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Estimating Anibal Sanchez’s New Deal Using Cole Hamels’ Contract Extension


Oct 13, 2012; Bronx, NY, USA; Detroit Tigers pitcher Anibal Sanchez speaks at a press conference before game one of the 2012 ALCS against the New York Yankees at Yankee Stadium. Mandatory Credit: Brad Penner-USA TODAY Sports

Zach Greinke is the top pitcher available on this year’s free agent market, but Anibal Sanchez is probably the next best. In fact, MLB Trade Rumors says he might be the fourth best free agent of this year’s class period. So while the Tigers are going to make a strong play to keep Sanchez around, every team in baseball that’s looking for top-line pitching help will be involved as well. The Tigers want Sanchez back to be their number four pitcher (in name), but there are probably a handful of teams out there that would take him as their number one, and a whole slew of clubs that would like to add him as a strong number two guy in the rotation.

Needless to say, he’s not going to be paid as a number four pitcher, because he’s worth a lot more than that. Any estimate by me regarding how much money he’ll fetch is just guesswork, but we can try to look back at Cole Hamels’ market-setting deal that was signed in late July in an attempt to gage Sanchez’s value.

Hamels, who also just finished his age 28 season, re-upped with the Phillies this summer for six years and a total of $144 million. It’s exactly paid out in an even, annualized fashion (he received a portion as a signing bonus, and would receive a portion as a buyout if his final option year isn’t picked up), but it can be effectively thought of as $24 million per year. That’s a lot of money, but Hamels has been really good.

The following is an over-simplified rather crude way to judge a player’s projected value, but it should serve my quick “let’s suppose” ballpark estimate purpose.

According to FanGraphs’ FIP-based WAR, Hamels has been worth an average of 4.4 wins above replacement per year. If the Phillies were paying for that production over the life of the contract, they would be paying roughly $5.5 million/WAR. According to the same FIP-based WAR, Sanchez has been worth an annual average of 4.0 wins above replacement for the last three seasons. If the Tigers (or whoever signs him) paid out the same $5.5 million/WAR, Sanchez would be worth $22 million per season (according to the FIP-based model). That would be a total of $88 million on a four year deal. (I’ve been hearing a lot of four-year talk with respect to Sanchez’s future deal, so I’ll reference my numbers accordingly.)

A great feature of the FanGraphs site is their provision for an easy conversion from FIP-based WAR to a WAR based on runs allowed per nine innings pitched. According to this WAR model, Hamels has a three-year annual average of 6.0 WAR. His monster deal, when viewed through this lens, pays him roughly $4.0 million per WAR. Sanchez has been worth an average of 3.1 WAR over the last three seasons according to this same RA/9 WAR model. If he was to be paid the same $4M/WAR here, he would be due to earn $12.5 million per year, or $50 million over four years.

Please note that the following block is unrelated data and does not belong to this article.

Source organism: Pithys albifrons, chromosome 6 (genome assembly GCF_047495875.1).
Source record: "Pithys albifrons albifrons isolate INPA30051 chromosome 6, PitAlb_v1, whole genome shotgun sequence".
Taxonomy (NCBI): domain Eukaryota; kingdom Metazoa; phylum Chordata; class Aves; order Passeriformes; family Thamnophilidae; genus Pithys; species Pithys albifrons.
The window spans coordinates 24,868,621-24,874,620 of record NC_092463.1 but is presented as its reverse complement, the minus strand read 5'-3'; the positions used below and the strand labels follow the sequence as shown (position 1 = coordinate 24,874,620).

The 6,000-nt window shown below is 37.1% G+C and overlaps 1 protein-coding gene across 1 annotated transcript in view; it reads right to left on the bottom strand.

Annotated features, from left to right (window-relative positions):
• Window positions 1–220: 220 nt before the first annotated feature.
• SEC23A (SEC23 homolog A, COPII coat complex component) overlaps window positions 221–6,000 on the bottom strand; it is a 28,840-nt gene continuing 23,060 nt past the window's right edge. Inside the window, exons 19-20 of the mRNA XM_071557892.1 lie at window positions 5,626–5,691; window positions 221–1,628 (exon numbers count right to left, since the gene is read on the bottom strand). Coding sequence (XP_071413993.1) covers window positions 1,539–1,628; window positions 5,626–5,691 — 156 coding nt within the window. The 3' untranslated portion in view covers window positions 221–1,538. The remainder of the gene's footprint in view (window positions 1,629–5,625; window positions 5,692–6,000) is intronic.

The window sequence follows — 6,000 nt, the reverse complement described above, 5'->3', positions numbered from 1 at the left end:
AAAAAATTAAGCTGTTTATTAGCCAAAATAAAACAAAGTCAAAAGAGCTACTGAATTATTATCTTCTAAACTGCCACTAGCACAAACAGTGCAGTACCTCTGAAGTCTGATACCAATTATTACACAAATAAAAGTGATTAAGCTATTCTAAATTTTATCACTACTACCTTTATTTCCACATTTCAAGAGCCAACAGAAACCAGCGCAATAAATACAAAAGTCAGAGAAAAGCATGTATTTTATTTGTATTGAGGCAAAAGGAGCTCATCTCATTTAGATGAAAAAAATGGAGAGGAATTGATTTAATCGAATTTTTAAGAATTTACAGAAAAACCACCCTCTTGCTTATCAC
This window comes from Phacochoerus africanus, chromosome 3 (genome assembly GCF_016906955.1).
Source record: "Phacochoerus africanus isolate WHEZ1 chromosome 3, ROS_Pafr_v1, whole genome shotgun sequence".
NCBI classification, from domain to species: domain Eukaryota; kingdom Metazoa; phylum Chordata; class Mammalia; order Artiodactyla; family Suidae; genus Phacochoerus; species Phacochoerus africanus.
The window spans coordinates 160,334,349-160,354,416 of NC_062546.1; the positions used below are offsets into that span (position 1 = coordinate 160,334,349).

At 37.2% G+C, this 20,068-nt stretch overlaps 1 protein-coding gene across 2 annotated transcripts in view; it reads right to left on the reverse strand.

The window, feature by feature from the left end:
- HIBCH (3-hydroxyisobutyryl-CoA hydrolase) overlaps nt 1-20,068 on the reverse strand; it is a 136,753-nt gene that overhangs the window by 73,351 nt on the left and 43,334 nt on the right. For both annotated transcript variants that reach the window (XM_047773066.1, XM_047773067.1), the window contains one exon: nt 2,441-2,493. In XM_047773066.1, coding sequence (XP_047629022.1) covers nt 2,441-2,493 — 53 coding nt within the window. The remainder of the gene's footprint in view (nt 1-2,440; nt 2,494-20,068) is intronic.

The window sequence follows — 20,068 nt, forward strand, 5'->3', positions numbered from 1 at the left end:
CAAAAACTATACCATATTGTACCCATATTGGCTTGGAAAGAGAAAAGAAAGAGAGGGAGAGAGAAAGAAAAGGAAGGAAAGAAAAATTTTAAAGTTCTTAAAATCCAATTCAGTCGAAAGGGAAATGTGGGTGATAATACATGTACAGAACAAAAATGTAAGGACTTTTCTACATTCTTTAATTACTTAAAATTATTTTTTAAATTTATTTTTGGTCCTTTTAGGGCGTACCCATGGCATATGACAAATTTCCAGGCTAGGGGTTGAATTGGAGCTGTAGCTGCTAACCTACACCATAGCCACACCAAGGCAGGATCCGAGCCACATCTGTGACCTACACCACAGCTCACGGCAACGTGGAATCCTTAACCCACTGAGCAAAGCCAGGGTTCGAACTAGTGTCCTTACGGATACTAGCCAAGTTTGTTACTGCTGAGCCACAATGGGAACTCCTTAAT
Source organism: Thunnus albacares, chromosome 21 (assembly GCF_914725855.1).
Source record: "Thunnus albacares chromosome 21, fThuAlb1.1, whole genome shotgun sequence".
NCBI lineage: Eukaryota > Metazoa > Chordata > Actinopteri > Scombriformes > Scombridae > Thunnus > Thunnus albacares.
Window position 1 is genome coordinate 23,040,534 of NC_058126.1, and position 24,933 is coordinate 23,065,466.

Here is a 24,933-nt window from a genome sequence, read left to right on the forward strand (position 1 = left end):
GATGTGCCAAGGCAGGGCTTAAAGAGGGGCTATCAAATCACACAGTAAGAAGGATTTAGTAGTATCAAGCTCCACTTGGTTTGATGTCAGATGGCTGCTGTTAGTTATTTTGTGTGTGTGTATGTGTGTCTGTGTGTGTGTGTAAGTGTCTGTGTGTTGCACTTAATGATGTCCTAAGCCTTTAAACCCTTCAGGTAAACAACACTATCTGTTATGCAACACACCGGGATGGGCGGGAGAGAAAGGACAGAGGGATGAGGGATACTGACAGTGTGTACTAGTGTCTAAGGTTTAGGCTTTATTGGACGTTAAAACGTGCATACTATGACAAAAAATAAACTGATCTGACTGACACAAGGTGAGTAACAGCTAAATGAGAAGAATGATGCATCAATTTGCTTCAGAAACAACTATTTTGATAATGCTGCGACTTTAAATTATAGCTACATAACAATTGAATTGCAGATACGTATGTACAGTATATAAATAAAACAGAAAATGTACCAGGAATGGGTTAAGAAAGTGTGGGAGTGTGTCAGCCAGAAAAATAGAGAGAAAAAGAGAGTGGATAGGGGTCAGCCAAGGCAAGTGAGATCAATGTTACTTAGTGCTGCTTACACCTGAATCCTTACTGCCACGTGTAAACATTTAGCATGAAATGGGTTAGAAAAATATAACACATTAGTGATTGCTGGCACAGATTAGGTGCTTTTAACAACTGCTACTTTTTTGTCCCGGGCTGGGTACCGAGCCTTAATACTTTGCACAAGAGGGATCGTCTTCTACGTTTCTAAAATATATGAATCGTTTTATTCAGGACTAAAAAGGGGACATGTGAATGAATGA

These two figures appear to be the extreme bookends. $88 million seems far too much, but $4 million per WAR appears a bit low. This is a bummer, because I think many Tigers fans were hoping the team could land him for something like four years, $50 million. I don’t think this will happen, especially considering the number of teams that will likely place a telephone call to his agent with an offer of some sort.

It’s impossible for me to say which model teams would adhere to more closely (not that they use WAR per se, but that they have some sort of valuation model that would parallel either or both in some fashion), so it’s probably safest to use a form of averaging. Based on an average of the two models, Hamels has been worth 5.2 WAR per season over the last three years, and, based on this, his deal would pay him $4.6 million per WAR. Sanchez has similarly been worth 3.6 WAR per season, and would be worth $16.25 million per season on the same pay scale. That annualized rate would total $65 million over the life of a four year contract.

Again, I really have no real personal gage on the type of deal Sanchez will get, and a more rigorous projection model should be created to get a better look at this, but if it’s a four year deal that he’s going to get, then something in the $60-$70 million range seems like a fair bet.